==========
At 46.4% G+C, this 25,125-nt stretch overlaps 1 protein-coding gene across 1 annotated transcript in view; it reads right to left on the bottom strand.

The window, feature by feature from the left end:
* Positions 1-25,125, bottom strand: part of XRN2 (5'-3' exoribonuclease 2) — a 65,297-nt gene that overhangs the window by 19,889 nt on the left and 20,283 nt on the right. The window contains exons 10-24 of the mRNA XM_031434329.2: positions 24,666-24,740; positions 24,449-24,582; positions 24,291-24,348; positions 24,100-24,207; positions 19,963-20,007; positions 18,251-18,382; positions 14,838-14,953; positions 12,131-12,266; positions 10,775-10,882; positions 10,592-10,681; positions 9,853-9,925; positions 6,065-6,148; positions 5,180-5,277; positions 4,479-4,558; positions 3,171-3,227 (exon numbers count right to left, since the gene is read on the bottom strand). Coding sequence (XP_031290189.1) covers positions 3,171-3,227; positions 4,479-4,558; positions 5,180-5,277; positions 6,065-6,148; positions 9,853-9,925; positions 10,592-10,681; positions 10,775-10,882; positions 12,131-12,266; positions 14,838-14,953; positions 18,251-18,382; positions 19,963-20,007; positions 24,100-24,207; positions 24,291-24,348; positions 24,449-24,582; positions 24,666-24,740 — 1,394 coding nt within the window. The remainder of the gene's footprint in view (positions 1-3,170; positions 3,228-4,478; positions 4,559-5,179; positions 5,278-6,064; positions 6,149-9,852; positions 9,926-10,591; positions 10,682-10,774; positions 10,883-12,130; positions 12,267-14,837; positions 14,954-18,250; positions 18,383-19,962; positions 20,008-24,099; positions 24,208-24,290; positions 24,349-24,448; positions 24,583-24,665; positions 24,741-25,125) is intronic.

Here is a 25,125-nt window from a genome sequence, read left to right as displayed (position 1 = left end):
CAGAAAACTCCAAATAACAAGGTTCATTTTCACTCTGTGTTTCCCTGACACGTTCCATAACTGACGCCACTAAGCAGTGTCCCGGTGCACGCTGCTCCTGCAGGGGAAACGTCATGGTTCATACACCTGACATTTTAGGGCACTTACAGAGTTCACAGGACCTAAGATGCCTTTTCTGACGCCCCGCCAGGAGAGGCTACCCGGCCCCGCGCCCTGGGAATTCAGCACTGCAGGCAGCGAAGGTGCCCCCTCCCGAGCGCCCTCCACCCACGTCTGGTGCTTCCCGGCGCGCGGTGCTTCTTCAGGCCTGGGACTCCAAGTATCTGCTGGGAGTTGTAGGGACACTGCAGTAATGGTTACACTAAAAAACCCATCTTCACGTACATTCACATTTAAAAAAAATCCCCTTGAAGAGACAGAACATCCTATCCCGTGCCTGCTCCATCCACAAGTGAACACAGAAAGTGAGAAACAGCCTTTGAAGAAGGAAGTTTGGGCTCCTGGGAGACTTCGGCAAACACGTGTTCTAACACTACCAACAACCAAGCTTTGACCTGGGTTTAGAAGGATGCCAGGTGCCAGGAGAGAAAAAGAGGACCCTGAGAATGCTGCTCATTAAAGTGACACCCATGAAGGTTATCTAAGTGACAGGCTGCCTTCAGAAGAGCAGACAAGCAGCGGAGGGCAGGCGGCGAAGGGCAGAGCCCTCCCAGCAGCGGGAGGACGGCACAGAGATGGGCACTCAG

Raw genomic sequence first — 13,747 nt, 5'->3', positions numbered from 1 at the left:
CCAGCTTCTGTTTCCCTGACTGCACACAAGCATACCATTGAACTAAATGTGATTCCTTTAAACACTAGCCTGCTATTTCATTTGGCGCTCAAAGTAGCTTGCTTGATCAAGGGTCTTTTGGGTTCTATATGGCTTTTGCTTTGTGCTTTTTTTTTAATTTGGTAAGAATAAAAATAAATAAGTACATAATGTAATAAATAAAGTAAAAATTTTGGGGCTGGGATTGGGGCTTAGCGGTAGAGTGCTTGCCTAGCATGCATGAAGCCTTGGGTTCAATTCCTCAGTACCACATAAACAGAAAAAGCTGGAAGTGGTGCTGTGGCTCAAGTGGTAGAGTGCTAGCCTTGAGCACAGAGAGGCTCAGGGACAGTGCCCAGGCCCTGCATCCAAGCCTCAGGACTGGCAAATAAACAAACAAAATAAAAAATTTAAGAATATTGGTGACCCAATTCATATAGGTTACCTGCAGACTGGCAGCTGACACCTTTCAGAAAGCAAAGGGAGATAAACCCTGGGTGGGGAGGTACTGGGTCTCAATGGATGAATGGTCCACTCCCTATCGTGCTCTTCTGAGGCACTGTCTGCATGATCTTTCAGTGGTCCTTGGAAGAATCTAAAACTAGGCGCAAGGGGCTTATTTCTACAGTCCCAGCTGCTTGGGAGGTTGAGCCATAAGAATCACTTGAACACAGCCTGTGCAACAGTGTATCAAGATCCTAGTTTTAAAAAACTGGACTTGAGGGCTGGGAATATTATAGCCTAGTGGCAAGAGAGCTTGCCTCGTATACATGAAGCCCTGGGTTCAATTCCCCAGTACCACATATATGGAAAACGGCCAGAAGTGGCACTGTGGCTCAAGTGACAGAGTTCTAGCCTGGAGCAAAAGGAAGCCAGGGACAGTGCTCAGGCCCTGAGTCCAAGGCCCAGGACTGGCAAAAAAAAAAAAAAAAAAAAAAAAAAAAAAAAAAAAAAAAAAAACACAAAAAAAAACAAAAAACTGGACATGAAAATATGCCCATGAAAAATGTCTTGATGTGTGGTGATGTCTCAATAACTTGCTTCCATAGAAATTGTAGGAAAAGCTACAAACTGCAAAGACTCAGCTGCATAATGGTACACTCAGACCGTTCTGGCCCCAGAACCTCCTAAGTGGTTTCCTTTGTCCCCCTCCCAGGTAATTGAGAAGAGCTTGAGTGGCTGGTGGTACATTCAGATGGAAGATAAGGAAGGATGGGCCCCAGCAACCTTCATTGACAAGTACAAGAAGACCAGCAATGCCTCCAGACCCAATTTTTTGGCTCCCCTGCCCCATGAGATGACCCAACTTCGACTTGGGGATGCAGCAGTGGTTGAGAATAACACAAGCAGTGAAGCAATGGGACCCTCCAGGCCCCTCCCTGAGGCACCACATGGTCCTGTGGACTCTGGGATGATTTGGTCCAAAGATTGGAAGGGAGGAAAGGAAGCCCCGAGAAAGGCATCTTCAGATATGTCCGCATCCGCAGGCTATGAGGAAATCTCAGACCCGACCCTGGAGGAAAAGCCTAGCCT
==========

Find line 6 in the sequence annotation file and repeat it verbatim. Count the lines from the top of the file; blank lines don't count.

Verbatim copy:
Raw genomic sequence first — 13,747 nt, 5'->3', positions numbered from 1 at the left: